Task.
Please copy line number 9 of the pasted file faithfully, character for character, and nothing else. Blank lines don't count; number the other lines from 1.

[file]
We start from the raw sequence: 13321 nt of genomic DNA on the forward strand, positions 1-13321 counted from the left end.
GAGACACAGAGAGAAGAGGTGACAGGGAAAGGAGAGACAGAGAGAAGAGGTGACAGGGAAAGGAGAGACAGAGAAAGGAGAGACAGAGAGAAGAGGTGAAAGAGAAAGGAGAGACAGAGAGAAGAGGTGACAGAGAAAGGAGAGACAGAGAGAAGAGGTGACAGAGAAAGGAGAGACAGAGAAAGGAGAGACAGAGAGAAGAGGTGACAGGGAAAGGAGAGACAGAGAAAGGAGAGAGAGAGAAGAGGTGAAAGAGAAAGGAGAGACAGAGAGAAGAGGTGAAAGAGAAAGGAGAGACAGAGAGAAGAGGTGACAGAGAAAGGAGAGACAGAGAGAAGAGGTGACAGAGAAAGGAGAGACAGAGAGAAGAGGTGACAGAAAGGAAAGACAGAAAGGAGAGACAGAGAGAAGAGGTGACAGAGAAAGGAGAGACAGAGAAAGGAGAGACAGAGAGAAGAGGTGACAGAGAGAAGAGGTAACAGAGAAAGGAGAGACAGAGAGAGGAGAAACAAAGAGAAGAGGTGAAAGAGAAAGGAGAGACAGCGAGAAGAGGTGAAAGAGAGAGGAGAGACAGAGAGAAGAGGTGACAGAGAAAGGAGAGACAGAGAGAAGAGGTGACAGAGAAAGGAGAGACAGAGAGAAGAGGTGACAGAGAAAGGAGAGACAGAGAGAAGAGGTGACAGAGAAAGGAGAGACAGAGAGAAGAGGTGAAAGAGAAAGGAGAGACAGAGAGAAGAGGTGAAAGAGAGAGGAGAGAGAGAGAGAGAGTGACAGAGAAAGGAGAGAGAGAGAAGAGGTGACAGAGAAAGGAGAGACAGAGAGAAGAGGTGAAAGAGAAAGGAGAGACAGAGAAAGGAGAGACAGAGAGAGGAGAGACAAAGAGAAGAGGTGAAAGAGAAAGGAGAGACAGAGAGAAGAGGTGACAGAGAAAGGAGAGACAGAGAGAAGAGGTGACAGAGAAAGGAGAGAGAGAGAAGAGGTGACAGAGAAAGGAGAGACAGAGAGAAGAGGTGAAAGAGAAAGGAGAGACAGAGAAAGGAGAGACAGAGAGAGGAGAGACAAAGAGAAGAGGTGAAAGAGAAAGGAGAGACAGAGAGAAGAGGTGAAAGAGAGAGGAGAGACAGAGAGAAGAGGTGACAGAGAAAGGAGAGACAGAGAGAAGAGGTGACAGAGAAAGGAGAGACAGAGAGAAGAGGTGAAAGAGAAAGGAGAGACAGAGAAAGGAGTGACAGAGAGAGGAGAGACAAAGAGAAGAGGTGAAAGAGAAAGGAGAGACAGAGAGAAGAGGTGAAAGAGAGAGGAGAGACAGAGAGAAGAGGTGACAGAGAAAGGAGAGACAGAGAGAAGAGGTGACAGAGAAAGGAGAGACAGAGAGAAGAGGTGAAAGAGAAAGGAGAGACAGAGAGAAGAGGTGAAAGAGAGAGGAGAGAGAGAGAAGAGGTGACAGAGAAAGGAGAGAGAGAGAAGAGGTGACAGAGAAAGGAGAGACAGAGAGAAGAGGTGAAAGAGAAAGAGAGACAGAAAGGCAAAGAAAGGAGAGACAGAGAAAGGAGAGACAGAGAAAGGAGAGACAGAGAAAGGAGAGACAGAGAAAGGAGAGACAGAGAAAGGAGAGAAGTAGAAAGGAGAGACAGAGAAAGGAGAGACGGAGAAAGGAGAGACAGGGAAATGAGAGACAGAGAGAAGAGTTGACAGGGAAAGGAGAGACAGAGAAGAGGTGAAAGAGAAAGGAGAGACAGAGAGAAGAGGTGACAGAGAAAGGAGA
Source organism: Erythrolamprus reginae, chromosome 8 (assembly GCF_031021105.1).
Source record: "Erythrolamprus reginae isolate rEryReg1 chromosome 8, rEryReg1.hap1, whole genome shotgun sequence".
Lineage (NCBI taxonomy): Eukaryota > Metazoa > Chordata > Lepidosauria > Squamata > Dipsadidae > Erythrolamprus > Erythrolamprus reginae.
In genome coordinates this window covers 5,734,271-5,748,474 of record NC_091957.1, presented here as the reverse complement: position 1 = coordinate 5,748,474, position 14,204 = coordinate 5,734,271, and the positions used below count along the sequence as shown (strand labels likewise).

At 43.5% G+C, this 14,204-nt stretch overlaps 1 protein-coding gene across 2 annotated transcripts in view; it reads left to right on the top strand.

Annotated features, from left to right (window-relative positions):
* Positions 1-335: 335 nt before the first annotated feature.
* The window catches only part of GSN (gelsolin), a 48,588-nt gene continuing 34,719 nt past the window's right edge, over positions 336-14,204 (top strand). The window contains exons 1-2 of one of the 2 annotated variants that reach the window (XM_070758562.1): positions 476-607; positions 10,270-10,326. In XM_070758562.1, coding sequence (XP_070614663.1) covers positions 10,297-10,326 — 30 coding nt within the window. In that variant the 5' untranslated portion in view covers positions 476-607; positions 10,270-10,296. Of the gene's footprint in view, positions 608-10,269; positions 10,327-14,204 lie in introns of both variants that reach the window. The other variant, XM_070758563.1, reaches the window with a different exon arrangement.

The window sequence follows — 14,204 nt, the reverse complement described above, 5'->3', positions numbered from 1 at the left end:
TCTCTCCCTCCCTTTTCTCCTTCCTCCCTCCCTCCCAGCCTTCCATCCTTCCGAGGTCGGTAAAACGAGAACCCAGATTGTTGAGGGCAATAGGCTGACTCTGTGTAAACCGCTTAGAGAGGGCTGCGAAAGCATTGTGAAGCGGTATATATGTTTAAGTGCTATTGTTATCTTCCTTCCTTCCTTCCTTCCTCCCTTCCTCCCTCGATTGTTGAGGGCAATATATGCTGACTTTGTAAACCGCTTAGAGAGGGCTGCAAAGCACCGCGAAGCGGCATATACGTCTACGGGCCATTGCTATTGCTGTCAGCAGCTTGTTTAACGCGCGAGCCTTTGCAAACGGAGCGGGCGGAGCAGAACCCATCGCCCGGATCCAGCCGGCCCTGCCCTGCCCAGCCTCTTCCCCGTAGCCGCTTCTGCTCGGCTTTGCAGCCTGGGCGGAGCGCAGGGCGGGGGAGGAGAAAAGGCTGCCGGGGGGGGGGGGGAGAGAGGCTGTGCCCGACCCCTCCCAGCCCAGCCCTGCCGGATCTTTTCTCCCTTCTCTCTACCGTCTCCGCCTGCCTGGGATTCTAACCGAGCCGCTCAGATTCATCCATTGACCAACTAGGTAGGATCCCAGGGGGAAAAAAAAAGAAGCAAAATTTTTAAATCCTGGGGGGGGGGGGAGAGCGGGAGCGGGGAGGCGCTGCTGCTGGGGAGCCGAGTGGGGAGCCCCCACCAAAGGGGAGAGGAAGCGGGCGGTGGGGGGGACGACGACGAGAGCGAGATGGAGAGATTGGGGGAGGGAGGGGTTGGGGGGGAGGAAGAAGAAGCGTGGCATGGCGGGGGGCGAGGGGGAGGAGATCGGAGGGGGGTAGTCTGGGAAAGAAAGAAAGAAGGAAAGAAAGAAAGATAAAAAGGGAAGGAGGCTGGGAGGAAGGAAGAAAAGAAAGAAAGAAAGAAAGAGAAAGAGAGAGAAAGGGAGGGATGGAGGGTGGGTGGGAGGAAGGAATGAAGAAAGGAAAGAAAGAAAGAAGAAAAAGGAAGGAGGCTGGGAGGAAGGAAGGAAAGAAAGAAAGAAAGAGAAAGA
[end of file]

* Positions 1-335: 335 nt before the first annotated feature.